Dracula vs. Twilight

Isabel Braico, Staff Writer

The concept of literary merit, often defined as the overarching value of a piece of written work, has, in recent years, come under fire for being a matter of blatant subjectivity presented as objective fact. The academics who decide which books become classics and which are forgotten by history don’t have a more sophisticated taste in books than the general public, they’re just better at expressing that taste in big words. No one can tell you that a book has literary merit; every person must decide that for themselves.

That’s why it’s often frustrating to me when people who’ve never read Stephenie Meyer’s Twilight series claim they hate it, without really asking themselves why. Personally, I think the book is extremely problematic, and that in trying to ascribe human traits to a monster, Meyer ends up romanticizing monstrous traits. On the other hand, universally admired classic books aren’t perfect, either. For example, in Dracula, the division between good and evil is so clear cut as to make the story uncompelling. Both novels are flawed, and yet Dracula is revered as an uncontested classic, where the mere mention of the Twilight series causes thunder to roll and birds to fly from their roost.  

Obviously, not everyone feels this way about Twilight. I know many people who enjoy the Twilight series, simply because it’s fun. Unlike Dracula, Twilight doesn’t take itself very seriously. Dracula’s intended purpose was to raise questions about what makes a monster and what makes a man, and maybe this is what won it its place in the literary canon. Twilight, though, is more lighthearted; its primary purpose is to entertain, which is probably why a dedicated reader could get through the Twilight series in a few days, where Dracula takes quite a bit longer. Still, just because Twilight serves a different purpose than Dracula doesn’t mean it lacks literary merit. It’s easy to think that Dracula is inherently better, because it deals with heavier themes, but if the purpose of a book is to have a compelling conversation with a reader, then Twilight definitely fulfills that purpose– otherwise, you wouldn’t have teenage girls and their moms lined up for blocks in 2009, waiting to get their hands on Twilight: New Moon.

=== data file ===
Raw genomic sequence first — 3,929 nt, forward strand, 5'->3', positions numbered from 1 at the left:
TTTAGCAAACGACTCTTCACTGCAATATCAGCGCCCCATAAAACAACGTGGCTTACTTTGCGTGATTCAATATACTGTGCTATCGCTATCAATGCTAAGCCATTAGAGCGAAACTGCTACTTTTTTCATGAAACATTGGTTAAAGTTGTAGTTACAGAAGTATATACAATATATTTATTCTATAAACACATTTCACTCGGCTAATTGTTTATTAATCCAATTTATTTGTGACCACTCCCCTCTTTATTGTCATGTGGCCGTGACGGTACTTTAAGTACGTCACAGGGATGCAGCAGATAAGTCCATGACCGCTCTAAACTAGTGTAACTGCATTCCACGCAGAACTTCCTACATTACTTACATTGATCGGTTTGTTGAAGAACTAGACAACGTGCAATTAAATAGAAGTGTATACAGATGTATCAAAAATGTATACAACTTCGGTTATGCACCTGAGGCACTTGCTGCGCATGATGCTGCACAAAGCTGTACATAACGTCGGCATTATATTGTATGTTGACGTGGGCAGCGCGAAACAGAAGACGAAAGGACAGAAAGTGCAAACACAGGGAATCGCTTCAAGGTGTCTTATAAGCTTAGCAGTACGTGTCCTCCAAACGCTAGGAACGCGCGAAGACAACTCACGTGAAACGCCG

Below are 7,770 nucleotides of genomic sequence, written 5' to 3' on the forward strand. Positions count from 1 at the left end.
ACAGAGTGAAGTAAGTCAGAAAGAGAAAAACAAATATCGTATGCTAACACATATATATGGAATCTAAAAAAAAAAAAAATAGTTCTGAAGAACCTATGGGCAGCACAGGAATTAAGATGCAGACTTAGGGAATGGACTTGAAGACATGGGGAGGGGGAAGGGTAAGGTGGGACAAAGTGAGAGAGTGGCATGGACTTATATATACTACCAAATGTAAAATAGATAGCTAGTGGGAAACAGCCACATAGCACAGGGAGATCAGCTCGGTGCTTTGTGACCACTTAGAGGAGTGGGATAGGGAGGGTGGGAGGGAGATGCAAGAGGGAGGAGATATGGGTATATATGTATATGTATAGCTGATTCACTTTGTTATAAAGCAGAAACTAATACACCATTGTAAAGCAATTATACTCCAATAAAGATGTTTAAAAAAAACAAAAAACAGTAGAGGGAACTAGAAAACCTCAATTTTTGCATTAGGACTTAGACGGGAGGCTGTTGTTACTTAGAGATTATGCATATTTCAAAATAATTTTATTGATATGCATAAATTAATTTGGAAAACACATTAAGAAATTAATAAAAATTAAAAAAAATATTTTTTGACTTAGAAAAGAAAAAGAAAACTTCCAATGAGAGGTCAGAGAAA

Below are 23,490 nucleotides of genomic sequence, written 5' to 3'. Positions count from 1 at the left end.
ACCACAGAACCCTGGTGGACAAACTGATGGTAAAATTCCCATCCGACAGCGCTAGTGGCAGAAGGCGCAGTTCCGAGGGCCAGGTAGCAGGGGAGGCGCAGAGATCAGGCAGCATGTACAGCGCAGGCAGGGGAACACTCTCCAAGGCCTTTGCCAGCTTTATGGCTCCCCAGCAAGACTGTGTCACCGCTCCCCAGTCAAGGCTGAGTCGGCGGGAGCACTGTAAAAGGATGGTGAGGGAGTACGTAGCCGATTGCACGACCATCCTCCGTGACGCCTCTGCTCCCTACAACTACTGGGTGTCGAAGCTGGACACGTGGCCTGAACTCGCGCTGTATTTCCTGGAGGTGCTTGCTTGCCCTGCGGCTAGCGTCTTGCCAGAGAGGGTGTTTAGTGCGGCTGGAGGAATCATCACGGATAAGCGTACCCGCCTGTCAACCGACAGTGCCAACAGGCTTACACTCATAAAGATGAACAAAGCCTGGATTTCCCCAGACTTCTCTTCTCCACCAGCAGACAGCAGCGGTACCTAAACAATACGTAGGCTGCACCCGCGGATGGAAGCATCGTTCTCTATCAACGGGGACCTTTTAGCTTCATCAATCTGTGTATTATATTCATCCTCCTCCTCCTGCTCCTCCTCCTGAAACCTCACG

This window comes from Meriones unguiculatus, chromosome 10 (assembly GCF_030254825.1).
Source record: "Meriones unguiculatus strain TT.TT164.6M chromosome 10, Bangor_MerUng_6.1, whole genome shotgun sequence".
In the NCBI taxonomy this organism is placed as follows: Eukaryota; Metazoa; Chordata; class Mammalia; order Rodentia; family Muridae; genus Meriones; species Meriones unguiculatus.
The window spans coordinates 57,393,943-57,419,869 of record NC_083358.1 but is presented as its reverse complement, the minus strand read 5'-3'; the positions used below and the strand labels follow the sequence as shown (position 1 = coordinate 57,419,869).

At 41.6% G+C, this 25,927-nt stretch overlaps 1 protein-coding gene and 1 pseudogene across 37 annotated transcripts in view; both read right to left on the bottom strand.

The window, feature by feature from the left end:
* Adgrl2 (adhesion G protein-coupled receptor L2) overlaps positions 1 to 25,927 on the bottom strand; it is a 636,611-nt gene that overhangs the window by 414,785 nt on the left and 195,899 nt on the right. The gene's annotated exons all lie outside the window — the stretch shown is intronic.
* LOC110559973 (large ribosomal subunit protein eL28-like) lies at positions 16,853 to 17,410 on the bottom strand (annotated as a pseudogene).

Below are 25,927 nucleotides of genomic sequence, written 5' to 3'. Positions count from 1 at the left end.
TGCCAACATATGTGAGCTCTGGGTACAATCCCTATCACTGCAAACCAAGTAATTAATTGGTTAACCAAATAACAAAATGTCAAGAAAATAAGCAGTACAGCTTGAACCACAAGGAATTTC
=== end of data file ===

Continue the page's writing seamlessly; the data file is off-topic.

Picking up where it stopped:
I’m not arguing that Twilight deserves to be immortalized as a classic, but I am arguing that it garners quite a bit of undue hatred. Frankly, I think that this hatred stems from the book’s intended audience: teenage girls. We tend to assume that anything that caters exclusively to the interests of teenage girls, whether it be boy bands, fashion trends, or vampire novels, lacks substance. This sentiment has become so strong that we often see teenage girls trying to distance themselves from their peers,claiming that they’re “not like other girls.” According to Twilight fan Helen Rohn, “It’s so underrated because everyone wants to stray from the norm to appear cool, but really it’s a pretty solid series.” We teach girls to be ashamed of their identities and their interests, and this is reflected in the widespread hatred of Twilight, especially by those with no actual exposure to the books.

When we let people decide which books are worth reading for the general public, we tend not only to reinforce existing biases in society, but to validate them. In my opinion, neither Dracula nor Twilight are great books. But that doesn’t mean that they don’t have value, and it certainly doesn’t mean that other people shouldn’t be able to enjoy them. Don’t waste your life reading heavy novels because some white guy in an ivory office building  says they’re worth your time. Whether you’re reading Dracula or Twilight, read whatever brings you joy, because life is too short to suffer at the hand of a bad book.